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RESEARCH PAPERS: Fuel Cells

A Review of Heat Transfer Issues in Hydrogen Storage Technologies

[+] Author and Article Information
Jinsong Zhang

Energy Center at Discovery Park and School of Mechanical Engineering, Purdue University, West Lafayette, IN 47907-2088

Timothy S. Fisher1

Energy Center at Discovery Park and School of Mechanical Engineering, Purdue University, West Lafayette, IN 47907-2088

P. Veeraraghavan Ramachandran

Energy Center at Discovery Park and Department of Chemistry, Purdue University, West Lafayette, IN 47907-2084

Jay P. Gore, Issam Mudawar

Energy Center at Discovery Park and School of Mechanical Engineering, Purdue University, West Lafayette, IN 47907-2084

1

Corresponding author: tsfisher@purdue.edu; phone: 765-494-5627.

J. Heat Transfer 127(12), 1391-1399 (Aug 25, 2005) (9 pages) doi:10.1115/1.2098875 History: Received September 30, 2004; Revised August 25, 2005

Significant heat transfer issues associated with four alternative hydrogen storage methods are identified and discussed, with particular emphasis on technologies for vehicle applications. For compressed hydrogen storage, efficient heat transfer during compression and intercooling decreases compression work. In addition, enhanced heat transfer inside the tank during the fueling process can minimize additional compression work. For liquid hydrogen storage, improved thermal insulation of cryogenic tanks can significantly reduce energy loss caused by liquid boil-off. For storage systems using metal hydrides, enhanced heat transfer is essential because of the low effective thermal conductivity of particle beds. Enhanced heat transfer is also necessary to ensure that both hydriding and dehydriding processes achieve completion and to prevent hydride bed meltdown. For hydrogen storage in the form of chemical hydrides, innovative vehicle cooling design will be needed to enable their acceptance.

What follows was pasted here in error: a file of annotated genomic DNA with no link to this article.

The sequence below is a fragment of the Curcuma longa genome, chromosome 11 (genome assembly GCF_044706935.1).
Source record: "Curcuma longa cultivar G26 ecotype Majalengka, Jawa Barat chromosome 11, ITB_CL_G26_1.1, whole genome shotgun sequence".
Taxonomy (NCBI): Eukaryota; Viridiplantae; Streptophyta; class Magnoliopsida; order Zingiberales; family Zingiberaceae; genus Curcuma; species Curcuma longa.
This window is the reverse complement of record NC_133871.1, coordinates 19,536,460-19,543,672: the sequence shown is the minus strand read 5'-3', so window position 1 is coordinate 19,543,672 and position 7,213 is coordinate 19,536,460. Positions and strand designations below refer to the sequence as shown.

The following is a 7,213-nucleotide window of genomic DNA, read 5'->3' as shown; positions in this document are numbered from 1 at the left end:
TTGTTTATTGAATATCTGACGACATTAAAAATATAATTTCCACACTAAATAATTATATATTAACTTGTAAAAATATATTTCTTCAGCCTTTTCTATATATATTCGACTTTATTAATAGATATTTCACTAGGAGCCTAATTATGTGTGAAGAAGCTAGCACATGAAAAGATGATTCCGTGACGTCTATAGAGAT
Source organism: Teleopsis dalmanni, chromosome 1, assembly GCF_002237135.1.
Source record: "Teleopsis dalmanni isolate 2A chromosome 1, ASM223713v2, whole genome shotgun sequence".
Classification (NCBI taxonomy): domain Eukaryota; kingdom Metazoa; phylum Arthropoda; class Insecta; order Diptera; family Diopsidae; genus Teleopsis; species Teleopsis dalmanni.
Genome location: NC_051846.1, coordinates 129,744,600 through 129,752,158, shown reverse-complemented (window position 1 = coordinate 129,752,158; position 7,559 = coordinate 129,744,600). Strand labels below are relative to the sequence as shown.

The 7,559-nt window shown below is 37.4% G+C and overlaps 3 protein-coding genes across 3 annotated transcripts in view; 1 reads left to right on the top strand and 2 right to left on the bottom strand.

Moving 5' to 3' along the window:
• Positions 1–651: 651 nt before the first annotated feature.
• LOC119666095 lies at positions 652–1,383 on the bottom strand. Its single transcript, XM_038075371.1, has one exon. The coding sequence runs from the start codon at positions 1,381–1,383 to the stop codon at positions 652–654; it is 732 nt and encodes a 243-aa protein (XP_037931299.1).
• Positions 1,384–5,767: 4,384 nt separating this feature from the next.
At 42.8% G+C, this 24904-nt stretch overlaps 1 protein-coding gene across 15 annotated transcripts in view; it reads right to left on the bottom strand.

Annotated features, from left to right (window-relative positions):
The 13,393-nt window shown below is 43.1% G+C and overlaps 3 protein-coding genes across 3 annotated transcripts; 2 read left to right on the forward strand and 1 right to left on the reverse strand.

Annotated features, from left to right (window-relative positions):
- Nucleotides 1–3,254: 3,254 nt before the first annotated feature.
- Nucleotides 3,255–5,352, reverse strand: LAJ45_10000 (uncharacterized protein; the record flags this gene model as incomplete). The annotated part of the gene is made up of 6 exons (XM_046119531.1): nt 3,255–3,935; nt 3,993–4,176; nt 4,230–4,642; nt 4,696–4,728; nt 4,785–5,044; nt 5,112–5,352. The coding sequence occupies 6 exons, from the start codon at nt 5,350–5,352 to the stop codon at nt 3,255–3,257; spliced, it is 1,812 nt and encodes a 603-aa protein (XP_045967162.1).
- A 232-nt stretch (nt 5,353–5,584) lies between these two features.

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Copyright © 2005 by American Society of Mechanical Engineers
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References

Figures

Grahic Jump Location
Figure 1

Typical variation of thermal conductivity with layer density for a typical MLI with boundary temperatures of 294 and 78K, adapted from Ref. 42

Grahic Jump Location
Figure 2

Heat transfer as a function of pressure for vacuum insulation, adapted from Ref. 42

Grahic Jump Location
Figure 3

Temperature profile in a countercurrent hydrogen heat exchanger, adapted from Ref. 36

Grahic Jump Location
Figure 4

Schematic of a patented metal-hydride hydrogen storage bed, adapted from Ref. 52

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